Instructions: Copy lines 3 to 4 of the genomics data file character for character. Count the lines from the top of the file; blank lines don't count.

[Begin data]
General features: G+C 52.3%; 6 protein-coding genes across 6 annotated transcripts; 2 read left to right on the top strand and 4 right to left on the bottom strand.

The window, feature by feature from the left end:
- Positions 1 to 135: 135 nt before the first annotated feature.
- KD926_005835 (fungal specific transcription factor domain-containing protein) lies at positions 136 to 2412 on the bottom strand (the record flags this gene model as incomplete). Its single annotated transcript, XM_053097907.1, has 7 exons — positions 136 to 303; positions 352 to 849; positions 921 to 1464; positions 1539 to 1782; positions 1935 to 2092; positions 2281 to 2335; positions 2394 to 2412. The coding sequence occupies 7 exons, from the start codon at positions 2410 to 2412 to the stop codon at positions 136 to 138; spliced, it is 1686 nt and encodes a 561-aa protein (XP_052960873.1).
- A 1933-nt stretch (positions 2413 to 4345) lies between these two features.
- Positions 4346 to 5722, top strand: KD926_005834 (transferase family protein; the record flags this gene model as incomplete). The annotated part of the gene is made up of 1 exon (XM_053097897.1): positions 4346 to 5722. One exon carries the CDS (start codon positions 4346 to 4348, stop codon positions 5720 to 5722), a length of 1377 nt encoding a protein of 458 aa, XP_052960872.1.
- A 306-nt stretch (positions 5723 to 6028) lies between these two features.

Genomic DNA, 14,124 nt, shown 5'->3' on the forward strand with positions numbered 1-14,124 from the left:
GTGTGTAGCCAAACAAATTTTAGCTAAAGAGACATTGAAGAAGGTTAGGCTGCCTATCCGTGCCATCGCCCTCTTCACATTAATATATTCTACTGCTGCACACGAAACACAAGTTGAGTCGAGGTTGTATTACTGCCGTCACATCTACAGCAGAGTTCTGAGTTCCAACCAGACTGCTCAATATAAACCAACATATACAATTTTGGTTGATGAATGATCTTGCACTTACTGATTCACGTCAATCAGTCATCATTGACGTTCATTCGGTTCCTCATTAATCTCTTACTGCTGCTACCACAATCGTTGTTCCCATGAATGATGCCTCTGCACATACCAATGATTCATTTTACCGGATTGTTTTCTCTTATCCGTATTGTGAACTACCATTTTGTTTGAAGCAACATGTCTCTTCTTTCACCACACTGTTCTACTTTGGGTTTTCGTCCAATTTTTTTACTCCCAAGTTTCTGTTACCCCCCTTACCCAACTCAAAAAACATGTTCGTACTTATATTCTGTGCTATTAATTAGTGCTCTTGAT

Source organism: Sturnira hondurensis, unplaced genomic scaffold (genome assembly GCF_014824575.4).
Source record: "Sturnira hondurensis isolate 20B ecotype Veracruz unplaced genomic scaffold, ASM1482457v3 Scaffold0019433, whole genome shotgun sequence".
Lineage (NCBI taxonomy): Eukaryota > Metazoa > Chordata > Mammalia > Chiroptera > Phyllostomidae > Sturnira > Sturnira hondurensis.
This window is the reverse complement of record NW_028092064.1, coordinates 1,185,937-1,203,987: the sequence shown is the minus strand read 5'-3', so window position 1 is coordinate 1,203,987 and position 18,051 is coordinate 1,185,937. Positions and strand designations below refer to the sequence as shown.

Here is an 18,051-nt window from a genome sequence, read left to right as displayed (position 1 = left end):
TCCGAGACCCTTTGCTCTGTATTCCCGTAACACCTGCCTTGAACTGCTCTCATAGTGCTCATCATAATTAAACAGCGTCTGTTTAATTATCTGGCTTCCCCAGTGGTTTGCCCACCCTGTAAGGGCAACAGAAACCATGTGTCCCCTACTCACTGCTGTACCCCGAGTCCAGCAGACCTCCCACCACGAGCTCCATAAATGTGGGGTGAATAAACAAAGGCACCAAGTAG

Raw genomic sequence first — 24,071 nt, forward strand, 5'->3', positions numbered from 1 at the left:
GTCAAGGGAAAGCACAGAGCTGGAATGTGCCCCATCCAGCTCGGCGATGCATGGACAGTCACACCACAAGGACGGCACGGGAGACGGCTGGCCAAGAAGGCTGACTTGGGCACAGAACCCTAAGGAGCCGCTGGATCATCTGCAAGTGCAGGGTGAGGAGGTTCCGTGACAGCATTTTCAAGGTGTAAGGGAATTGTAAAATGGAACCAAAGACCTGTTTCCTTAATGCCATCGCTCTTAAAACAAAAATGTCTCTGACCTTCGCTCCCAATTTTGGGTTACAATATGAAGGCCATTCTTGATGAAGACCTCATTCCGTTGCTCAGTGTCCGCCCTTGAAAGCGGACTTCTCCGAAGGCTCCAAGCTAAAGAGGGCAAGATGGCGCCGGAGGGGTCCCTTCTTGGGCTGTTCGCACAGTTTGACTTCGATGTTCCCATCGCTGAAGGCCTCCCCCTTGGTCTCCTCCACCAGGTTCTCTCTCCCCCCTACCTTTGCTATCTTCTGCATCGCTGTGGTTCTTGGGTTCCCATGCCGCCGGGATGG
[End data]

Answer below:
- Positions 1 to 135: 135 nt before the first annotated feature.
- KD926_005835 (fungal specific transcription factor domain-containing protein) lies at positions 136 to 2412 on the bottom strand (the record flags this gene model as incomplete). Its single annotated transcript, XM_053097907.1, has 7 exons — positions 136 to 303; positions 352 to 849; positions 921 to 1464; positions 1539 to 1782; positions 1935 to 2092; positions 2281 to 2335; positions 2394 to 2412. The coding sequence occupies 7 exons, from the start codon at positions 2410 to 2412 to the stop codon at positions 136 to 138; spliced, it is 1686 nt and encodes a 561-aa protein (XP_052960873.1).